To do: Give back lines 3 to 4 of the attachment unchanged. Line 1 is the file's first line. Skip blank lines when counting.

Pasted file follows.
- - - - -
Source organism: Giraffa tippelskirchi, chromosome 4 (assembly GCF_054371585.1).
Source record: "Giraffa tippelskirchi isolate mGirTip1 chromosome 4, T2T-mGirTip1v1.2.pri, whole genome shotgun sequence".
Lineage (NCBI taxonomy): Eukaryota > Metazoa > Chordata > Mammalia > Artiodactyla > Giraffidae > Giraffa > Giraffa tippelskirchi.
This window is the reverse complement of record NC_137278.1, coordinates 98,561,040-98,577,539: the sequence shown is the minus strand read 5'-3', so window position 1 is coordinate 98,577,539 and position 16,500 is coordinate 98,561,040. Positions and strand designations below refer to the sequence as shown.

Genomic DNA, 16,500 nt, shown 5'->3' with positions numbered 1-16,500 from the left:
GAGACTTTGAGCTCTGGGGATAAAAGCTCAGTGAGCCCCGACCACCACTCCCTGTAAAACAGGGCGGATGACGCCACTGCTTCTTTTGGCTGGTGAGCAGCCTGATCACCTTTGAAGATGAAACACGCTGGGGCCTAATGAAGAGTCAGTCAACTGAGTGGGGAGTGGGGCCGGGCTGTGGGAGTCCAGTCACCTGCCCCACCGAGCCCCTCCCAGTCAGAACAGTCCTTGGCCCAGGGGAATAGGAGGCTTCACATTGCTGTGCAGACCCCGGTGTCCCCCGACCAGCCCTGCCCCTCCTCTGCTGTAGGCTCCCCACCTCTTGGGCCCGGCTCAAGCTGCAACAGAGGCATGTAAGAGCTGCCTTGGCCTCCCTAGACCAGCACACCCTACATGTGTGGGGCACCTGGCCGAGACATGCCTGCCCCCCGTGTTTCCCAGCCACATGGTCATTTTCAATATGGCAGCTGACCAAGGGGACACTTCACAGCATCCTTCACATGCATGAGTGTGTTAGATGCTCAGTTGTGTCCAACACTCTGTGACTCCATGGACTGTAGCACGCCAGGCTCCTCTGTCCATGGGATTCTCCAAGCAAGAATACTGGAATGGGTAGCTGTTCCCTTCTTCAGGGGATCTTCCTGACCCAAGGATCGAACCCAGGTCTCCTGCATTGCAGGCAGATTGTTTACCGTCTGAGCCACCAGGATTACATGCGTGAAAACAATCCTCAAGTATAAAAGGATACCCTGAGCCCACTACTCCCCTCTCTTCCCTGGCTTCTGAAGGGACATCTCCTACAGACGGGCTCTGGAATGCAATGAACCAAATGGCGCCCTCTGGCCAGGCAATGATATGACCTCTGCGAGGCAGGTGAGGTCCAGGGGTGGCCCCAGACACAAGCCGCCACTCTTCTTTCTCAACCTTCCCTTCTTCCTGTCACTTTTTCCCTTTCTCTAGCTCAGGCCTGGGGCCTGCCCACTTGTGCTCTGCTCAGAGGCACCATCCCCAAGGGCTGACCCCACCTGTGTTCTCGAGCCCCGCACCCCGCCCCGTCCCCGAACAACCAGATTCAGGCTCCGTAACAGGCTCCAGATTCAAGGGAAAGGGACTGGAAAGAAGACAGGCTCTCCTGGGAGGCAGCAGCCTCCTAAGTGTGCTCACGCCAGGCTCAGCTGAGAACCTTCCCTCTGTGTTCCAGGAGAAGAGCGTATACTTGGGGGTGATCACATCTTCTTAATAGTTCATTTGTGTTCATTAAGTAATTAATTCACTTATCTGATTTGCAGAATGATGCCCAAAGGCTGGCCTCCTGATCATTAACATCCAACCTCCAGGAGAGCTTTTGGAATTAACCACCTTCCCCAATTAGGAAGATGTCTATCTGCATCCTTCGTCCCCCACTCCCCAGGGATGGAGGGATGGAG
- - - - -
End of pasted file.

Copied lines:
Lineage (NCBI taxonomy): Eukaryota > Metazoa > Chordata > Mammalia > Artiodactyla > Giraffidae > Giraffa > Giraffa tippelskirchi.
This window is the reverse complement of record NC_137278.1, coordinates 98,561,040-98,577,539: the sequence shown is the minus strand read 5'-3', so window position 1 is coordinate 98,577,539 and position 16,500 is coordinate 98,561,040. Positions and strand designations below refer to the sequence as shown.